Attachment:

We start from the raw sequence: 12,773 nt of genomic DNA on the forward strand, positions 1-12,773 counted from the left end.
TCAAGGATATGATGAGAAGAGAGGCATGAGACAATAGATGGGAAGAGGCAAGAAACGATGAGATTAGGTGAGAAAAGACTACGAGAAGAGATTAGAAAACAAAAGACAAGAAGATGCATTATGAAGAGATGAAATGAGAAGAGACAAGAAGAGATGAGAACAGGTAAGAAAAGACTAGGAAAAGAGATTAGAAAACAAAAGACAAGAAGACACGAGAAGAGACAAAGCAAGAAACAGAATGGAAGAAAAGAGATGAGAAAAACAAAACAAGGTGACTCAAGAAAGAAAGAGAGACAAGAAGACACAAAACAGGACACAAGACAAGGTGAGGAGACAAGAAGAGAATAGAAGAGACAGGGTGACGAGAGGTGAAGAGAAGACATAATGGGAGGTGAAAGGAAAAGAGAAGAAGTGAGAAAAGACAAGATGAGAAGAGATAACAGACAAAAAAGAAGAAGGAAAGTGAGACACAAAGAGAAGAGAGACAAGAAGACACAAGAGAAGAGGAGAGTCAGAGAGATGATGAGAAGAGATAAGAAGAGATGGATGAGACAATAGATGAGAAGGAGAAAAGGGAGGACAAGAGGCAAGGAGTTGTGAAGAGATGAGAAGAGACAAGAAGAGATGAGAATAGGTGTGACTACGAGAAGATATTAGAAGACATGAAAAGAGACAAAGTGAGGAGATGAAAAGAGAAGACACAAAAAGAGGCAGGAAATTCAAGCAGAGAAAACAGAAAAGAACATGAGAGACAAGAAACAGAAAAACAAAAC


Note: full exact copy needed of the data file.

We start from the raw sequence: 12,773 nt of genomic DNA on the forward strand, positions 1-12,773 counted from the left end.
TCAAGGATATGATGAGAAGAGAGGCATGAGACAATAGATGGGAAGAGGCAAGAAACGATGAGATTAGGTGAGAAAAGACTACGAGAAGAGATTAGAAAACAAAAGACAAGAAGATGCATTATGAAGAGATGAAATGAGAAGAGACAAGAAGAGATGAGAACAGGTAAGAAAAGACTAGGAAAAGAGATTAGAAAACAAAAGACAAGAAGACACGAGAAGAGACAAAGCAAGAAACAGAATGGAAGAAAAGAGATGAGAAAAACAAAACAAGGTGACTCAAGAAAGAAAGAGAGACAAGAAGACACAAAACAGGACACAAGACAAGGTGAGGAGACAAGAAGAGAATAGAAGAGACAGGGTGACGAGAGGTGAAGAGAAGACATAATGGGAGGTGAAAGGAAAAGAGAAGAAGTGAGAAAAGACAAGATGAGAAGAGATAACAGACAAAAAAGAAGAAGGAAAGTGAGACACAAAGAGAAGAGAGACAAGAAGACACAAGAGAAGAGGAGAGTCAGAGAGATGATGAGAAGAGATAAGAAGAGATGGATGAGACAATAGATGAGAAGGAGAAAAGGGAGGACAAGAGGCAAGGAGTTGTGAAGAGATGAGAAGAGACAAGAAGAGATGAGAATAGGTGTGACTACGAGAAGATATTAGAAGACATGAAAAGAGACAAAGTGAGGAGATGAAAAGAGAAGACACAAAAAGAGGCAGGAAATTCAAGCAGAGAAAACAGAAAAGAACATGAGAGACAAGAAACAGAAAAACAAAAC